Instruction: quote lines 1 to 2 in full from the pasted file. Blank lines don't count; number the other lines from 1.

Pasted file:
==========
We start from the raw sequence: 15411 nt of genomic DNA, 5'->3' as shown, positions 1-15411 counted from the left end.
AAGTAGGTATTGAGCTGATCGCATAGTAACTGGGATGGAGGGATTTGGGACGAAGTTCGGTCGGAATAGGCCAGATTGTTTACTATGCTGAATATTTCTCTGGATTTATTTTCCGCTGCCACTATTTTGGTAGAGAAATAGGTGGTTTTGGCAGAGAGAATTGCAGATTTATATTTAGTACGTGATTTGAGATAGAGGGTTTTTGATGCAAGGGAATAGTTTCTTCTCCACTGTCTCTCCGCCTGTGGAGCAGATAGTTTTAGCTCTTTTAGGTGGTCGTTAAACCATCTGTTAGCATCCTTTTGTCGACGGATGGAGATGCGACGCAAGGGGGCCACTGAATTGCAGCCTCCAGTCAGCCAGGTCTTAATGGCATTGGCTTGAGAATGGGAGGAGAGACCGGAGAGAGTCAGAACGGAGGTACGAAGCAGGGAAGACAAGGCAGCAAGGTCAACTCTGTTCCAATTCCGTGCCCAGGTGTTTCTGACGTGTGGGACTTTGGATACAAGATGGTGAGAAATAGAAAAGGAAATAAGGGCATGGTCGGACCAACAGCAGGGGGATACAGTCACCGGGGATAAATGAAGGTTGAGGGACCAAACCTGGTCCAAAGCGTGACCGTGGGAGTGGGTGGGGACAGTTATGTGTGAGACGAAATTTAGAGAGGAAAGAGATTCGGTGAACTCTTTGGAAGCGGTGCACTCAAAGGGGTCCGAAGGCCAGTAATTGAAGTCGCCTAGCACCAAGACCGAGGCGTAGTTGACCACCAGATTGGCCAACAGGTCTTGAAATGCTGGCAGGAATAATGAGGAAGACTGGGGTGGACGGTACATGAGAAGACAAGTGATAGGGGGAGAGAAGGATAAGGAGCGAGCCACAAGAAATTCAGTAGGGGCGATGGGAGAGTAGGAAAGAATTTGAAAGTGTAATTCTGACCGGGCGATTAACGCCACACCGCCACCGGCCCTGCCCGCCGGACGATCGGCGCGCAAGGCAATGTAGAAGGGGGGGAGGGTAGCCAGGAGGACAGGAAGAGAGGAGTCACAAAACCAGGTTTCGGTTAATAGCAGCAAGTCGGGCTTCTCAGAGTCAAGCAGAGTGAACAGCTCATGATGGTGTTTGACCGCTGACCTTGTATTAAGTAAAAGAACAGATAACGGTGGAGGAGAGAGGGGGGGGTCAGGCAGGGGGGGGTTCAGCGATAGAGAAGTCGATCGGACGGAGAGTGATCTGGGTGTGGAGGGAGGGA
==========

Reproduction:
We start from the raw sequence: 15411 nt of genomic DNA, 5'->3' as shown, positions 1-15411 counted from the left end.
AAGTAGGTATTGAGCTGATCGCATAGTAACTGGGATGGAGGGATTTGGGACGAAGTTCGGTCGGAATAGGCCAGATTGTTTACTATGCTGAATATTTCTCTGGATTTATTTTCCGCTGCCACTATTTTGGTAGAGAAATAGGTGGTTTTGGCAGAGAGAATTGCAGATTTATATTTAGTACGTGATTTGAGATAGAGGGTTTTTGATGCAAGGGAATAGTTTCTTCTCCACTGTCTCTCCGCCTGTGGAGCAGATAGTTTTAGCTCTTTTAGGTGGTCGTTAAACCATCTGTTAGCATCCTTTTGTCGACGGATGGAGATGCGACGCAAGGGGGCCACTGAATTGCAGCCTCCAGTCAGCCAGGTCTTAATGGCATTGGCTTGAGAATGGGAGGAGAGACCGGAGAGAGTCAGAACGGAGGTACGAAGCAGGGAAGACAAGGCAGCAAGGTCAACTCTGTTCCAATTCCGTGCCCAGGTGTTTCTGACGTGTGGGACTTTGGATACAAGATGGTGAGAAATAGAAAAGGAAATAAGGGCATGGTCGGACCAACAGCAGGGGGATACAGTCACCGGGGATAAATGAAGGTTGAGGGACCAAACCTGGTCCAAAGCGTGACCGTGGGAGTGGGTGGGGACAGTTATGTGTGAGACGAAATTTAGAGAGGAAAGAGATTCGGTGAACTCTTTGGAAGCGGTGCACTCAAAGGGGTCCGAAGGCCAGTAATTGAAGTCGCCTAGCACCAAGACCGAGGCGTAGTTGACCACCAGATTGGCCAACAGGTCTTGAAATGCTGGCAGGAATAATGAGGAAGACTGGGGTGGACGGTACATGAGAAGACAAGTGATAGGGGGAGAGAAGGATAAGGAGCGAGCCACAAGAAATTCAGTAGGGGCGATGGGAGAGTAGGAAAGAATTTGAAAGTGTAATTCTGACCGGGCGATTAACGCCACACCGCCACCGGCCCTGCCCGCCGGACGATCGGCGCGCAAGGCAATGTAGAAGGGGGGGAGGGTAGCCAGGAGGACAGGAAGAGAGGAGTCACAAAACCAGGTTTCGGTTAATAGCAGCAAGTCGGGCTTCTCAGAGTCAAGCAGAGTGAACAGCTCATGATGGTGTTTGACCGCTGACCTTGTATTAAGTAAAAGAACAGATAACGGTGGAGGAGAGAGGGGGGGGTCAGGCAGGGGGGGGTTCAGCGATAGAGAAGTCGATCGGACGGAGAGTGATCTGGGTGTGGAGGGAGGGA